Friday, 1 May 2009

Rise Up, Mrs Johnson, All in Your Gown of Green

...for summer is a-comin’ today! Yes, it is the only true and authentic May Day, and the thorn-blossoms are bursting forth in bubbly white sprays to salute lovely Lady Maia in her sunniest of moods. Let there be drinking! Let there be uninhibited dancing about inappropriately phallic totem poles! Let there be a great riding of hobby-horses - that branch of chivalry at which I chiefly shine! And above all, let there be singing!

Which brings me neatly back to the title of this post, and the fantastical mystery behind it.

Perhaps the merriest song to which I have ever stamped my big hobnail boots is the May Song of Padstow, a small but energetic fishing community on the west coast of Cornwall. Its memorably excellent rendition by Steeleye Span hooked me instantly on my first encounter many a year ago, and to this day I can never come over all spring-feverish without the tune’s dancing through my head, and compelling me to the most reckless snapping of fingers. I reproduce a version of the traditional lyrics here in full, with a bit of broad context:

[Gaily and gladly, as the mighty Padstow ‘Obby ‘Oss parades rambunctiously through the town]:


Unite and unite, and let us all unite
For summer is a-comin' today.
And whither we are going we all will unite
In the merry morning of May.

The young men of Padstow, they might if they would,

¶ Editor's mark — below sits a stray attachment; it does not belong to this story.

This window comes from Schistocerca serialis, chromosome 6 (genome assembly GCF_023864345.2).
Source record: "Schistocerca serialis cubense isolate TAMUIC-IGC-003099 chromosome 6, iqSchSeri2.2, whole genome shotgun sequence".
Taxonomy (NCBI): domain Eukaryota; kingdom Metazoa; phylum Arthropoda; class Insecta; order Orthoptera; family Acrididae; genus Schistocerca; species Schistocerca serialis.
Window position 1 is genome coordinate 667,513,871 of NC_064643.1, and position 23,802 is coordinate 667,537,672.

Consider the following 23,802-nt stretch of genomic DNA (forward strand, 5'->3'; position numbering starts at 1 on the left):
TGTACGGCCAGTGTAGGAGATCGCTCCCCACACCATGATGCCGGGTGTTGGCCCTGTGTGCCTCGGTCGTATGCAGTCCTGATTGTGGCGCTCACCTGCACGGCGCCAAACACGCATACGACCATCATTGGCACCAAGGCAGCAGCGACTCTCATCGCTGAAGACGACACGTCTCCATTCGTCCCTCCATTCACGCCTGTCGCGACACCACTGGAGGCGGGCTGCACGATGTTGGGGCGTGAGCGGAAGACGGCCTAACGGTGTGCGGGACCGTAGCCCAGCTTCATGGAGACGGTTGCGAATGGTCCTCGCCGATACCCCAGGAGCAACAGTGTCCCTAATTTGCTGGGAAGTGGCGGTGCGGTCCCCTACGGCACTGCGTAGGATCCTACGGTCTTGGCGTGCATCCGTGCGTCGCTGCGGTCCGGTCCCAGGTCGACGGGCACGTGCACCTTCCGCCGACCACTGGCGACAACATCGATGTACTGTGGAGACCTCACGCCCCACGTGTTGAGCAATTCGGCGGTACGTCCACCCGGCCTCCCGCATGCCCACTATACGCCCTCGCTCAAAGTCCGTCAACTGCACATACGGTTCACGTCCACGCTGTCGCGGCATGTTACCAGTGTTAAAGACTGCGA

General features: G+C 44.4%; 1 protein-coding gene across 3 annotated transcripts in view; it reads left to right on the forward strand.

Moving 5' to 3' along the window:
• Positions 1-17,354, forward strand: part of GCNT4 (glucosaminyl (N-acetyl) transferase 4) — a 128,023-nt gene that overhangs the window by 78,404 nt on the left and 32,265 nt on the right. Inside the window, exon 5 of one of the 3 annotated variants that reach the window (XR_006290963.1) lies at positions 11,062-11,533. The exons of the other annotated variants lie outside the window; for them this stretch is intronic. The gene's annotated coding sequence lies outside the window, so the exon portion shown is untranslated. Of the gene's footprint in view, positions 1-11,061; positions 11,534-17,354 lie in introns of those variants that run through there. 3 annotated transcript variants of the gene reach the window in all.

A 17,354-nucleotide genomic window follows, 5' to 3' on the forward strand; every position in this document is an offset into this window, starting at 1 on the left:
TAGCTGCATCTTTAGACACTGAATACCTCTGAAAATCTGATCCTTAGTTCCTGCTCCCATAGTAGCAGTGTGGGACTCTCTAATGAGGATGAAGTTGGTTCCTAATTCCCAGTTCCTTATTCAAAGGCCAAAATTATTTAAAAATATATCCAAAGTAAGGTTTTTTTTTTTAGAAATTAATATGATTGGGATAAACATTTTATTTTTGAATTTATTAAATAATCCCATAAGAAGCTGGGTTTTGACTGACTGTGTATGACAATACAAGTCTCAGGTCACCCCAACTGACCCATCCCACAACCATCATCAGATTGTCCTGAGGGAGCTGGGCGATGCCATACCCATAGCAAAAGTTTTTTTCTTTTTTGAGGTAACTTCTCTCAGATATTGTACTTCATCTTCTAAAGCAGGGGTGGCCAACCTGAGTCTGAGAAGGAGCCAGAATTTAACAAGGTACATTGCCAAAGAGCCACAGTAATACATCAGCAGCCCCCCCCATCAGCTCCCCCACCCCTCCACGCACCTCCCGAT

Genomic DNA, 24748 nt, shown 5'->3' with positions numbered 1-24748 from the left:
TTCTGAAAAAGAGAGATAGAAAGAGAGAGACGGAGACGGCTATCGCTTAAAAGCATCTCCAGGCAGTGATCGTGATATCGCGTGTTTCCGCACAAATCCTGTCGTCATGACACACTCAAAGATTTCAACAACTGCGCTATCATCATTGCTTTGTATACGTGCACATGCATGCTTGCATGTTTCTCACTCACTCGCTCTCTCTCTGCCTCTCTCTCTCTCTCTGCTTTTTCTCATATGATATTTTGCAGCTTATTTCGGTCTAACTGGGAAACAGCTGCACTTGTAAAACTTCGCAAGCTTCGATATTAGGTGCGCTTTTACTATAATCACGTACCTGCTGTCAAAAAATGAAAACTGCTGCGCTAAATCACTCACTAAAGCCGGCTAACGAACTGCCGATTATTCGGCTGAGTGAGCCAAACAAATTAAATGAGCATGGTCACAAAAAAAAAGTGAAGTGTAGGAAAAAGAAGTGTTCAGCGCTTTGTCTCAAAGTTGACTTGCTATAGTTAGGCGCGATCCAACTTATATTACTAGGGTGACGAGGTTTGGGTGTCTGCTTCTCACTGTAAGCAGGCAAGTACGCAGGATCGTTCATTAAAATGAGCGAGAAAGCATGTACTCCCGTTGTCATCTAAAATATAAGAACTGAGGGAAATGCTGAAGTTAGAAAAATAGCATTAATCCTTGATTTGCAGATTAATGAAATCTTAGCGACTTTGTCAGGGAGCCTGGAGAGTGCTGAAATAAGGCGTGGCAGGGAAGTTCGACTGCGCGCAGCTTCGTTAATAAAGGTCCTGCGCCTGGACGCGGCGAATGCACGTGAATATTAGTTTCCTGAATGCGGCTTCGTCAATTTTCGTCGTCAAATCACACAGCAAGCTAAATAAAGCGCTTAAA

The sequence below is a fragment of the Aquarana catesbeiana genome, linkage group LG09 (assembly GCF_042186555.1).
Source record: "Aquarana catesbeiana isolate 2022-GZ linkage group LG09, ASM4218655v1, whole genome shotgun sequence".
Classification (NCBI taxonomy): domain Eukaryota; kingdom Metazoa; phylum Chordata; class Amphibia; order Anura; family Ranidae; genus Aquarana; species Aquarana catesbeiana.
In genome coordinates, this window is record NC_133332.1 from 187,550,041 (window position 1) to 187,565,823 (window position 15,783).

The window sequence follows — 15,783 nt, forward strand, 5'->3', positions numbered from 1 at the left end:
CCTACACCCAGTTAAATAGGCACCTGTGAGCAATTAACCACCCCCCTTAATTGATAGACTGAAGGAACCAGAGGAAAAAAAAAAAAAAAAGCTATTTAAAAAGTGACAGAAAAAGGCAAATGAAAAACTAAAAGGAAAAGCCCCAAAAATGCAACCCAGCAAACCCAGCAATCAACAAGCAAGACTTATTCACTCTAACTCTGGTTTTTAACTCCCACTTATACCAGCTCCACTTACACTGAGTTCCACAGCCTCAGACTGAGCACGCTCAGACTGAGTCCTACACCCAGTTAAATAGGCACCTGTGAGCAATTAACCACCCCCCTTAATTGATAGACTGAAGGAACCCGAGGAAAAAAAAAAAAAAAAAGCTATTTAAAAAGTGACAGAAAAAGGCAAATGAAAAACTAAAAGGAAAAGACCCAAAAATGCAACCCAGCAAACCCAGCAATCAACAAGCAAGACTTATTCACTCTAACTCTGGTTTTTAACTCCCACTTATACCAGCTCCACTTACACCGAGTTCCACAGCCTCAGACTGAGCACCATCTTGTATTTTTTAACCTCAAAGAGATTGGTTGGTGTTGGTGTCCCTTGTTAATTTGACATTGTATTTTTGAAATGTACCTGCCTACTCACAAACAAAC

For summer is a-comin' today.
They might have built a ship and gilded it with gold
In the merry morning of May.

The young women of Padstow, they might if they would,
For summer is a-comin' today.
They might have built a garland with the white rose and the red
In the merry morning of May.

Rise up, Mrs Johnson, all in your gown of green
For summer is a-comin' today.
You are as fine a lady as waits upon the Queen
In the merry morning of May.


[The ‘Obby ‘Oss sinks down as in death. Dirge]:


Oh where is King George?
Oh where is he-O?
He's out in his longboat, all on the salt sea-O.
Up flies the kite, down falls the lark-O.
Aunt Ursula Birdwood, she has an old ewe,
And she died in her own park-O.


[The ‘Oss springs up into life again. With redoubled joy]:


With the merry ring and with the joyful spring,
For summer is a-comin' today.
How happy are the little birds and the merrier we shall sing
In the merry morning of May.

Oh where are the young men that now do advance
For summer is a-comin' today.
Some they are in England and some they are in France
In the merry morning of May.


Two words occur. One is ‘Magnificent!’ The other is ‘WHAT?!?’

Even for a folk-song, the core section of these lyrics is a little bit mysterious, isn't it?

If this were a fantasy novel, here would lie the anciently-encoded clues to some quest of world-shaking importance. Is this the riddle we must read, if great Albion is ever to break free of its surly bondage in the Dungeon of Dole? After far-flung adventures and trials of which it ill behoves me to boast, I have obtained some intriguing hints from the Oracle of the Hamburgers, to whom I am also indebted for the details of the ritual.

But what is to be our plot? What coupons must we collect? Do we have to sign up for the trilogy?

The Council of the Good Guys is now open to suggestions.

I like saving the world by magic. It is ever so much simpler and more satisfying than the other way, and it comes with all that added non-faily goodness.

Meantime, a merry Maying to you all!

1 comment:

  1. Please excuse me for inadvertently posting a link to a rather crappy Steeleye Span session. The 'rendition' link now points to a performance which better justifies my capering enthusiasm.

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